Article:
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3 Common Mistakes Analysts Make Calculating Threat Event Frequency for Web Applications

by Bryan Smith on Aug 31, 2016 12:00:00 PM

3_Common_Mistakes_Analysts_Make_Calculating_Threat_Event_Frequency_for_Web_Applications.jpgThreat Event Frequency is King

When it comes to the frequency half of the FAIR model, I consider Threat Event Frequency (TEF) king. Yes, in the FAIR model, all of the ontology is important. But mistakes with Threat Event Frequency act as a multiplier. 

We see this when analysts new to FAIR are working on Threat Event Frequency for web applications. A common use of RiskLens is to prioritize remediation efforts for web applications. Using FAIR provides a consistent and contextual way to identify what matters. But if TEF is incorrectly derived the analysis can run aground. 

Fortunately, mistakes made with Threat Event Frequency are often simple and easy to avoid. 

But first a quick recap of what Threat Event Frequency is.

"Threat Event Frequency is the probable frequency, within a given time frame, that threat agents will act in a manner that may result in loss." (pg. 29  -Measuring and Managing Information Risk)

That's a mouthful, so let's unpack it:

  1. Probable Frequency - We're dealing with how often something will happen. In this context how often bad guys attack our web application.
  2. Given Time Frame - We have to put a limit on how long we will count events. In RiskLens we always deal with annualized time. So one year.
  3. Threat Agent Acting - A threat agent can be many things. A person, a group (think the hacking group Anonymous), malware, etc. The important part is the agent is acting in a malicious way against your web application. (I'm assuming the risk scenario context is external hackers here.)
  4. May Result in Loss - Just because an attack happened doesn't mean a loss happened. But it's important to remember the intent for loss was there.

Keep this definition in mind as we go over these common mistakes and how to avoid them.

Mistake #1 - Confusing Contact Frequency with Threat Event Frequency

This is by far the most common mistake analysts new to FAIR make. A great example of this is using security logs from a web application firewall (WAF). A WAF can be a great source of data to derive Threat Event Frequency. But it's important to understand individual log entries are contact events, not threat events.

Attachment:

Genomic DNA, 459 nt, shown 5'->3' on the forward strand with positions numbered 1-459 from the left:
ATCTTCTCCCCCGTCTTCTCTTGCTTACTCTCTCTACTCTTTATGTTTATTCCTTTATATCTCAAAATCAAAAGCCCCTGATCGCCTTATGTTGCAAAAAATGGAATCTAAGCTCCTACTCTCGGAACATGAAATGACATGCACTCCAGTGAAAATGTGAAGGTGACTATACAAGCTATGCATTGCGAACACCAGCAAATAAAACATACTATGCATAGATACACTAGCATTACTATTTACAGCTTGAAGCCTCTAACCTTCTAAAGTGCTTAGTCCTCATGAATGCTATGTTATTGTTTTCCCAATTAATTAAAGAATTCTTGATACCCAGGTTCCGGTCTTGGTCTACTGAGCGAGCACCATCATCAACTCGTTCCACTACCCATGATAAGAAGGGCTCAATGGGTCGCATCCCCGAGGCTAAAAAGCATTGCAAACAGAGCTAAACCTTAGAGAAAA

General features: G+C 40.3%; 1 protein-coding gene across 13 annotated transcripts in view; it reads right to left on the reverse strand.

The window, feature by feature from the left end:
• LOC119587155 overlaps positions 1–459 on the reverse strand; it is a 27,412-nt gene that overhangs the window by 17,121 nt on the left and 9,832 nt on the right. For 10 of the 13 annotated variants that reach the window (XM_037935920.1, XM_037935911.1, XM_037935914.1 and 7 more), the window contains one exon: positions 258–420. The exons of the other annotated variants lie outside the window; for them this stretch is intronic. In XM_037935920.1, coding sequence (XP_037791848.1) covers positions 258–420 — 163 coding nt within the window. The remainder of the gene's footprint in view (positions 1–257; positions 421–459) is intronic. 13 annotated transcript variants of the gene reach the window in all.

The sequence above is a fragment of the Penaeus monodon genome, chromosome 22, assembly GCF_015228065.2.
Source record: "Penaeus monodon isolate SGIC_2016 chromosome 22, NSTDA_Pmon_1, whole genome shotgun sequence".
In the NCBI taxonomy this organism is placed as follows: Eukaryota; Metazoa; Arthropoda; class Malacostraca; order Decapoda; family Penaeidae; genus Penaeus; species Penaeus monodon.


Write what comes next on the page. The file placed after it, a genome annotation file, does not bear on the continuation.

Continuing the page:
To avoid this the analyst needs to use a consistent method to group contact events into a threat events. Not doing so will overstate Threat Event Frequency. Using concepts such as Imperva's notion of a Battle Day can help. Just remember web application contact frequency will likely be grouped into threat events. If you're not grouping you're likely making a mistake.

Mistake #2 - Confusing Intent

Not all attacks look alike. Actually, not all attacks are actually attacks. Remember in our definition above, the threat agent is acting maliciously and it may result in a loss. Is a scan of a system malicious? Some may say it is, but in the TEF definition it is not. A scan also doesn't lead to a loss. 

To avoid this be sure to understand what your data is showing you. Is this a scan or an attack? If it's a scan don't include it in the final Threat Event Frequency. Or include scans as part of an attack, call it the opening move.

Mistake #3 - Not Doing a Smell Test

You've crunched the numbers and the data says X. You put the results in and blissfully jump to the next question.

Stop.

You're not done, you've skipped an important step. Not doing a smell test, a critical look at the result in context of the full risk scenario is a mistake. A mistake that allows #1 and #2 to creep into your analysis.

To avoid this, add a "smell test" task to your workflow. A simple step that adds critical thinking for quality control. Come back to the answer later, after you've got your head out of the data. Ask yourself if it still seems realistic? Does it make sense given the context of the risk scenario? If not go over it once more. Apply the definition to the data again and see if you fell for a common pitfall and correct it accordingly. 

 

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This post was written by Bryan Smith

Bryan Smith is the Chief Technology Officer at RiskLens

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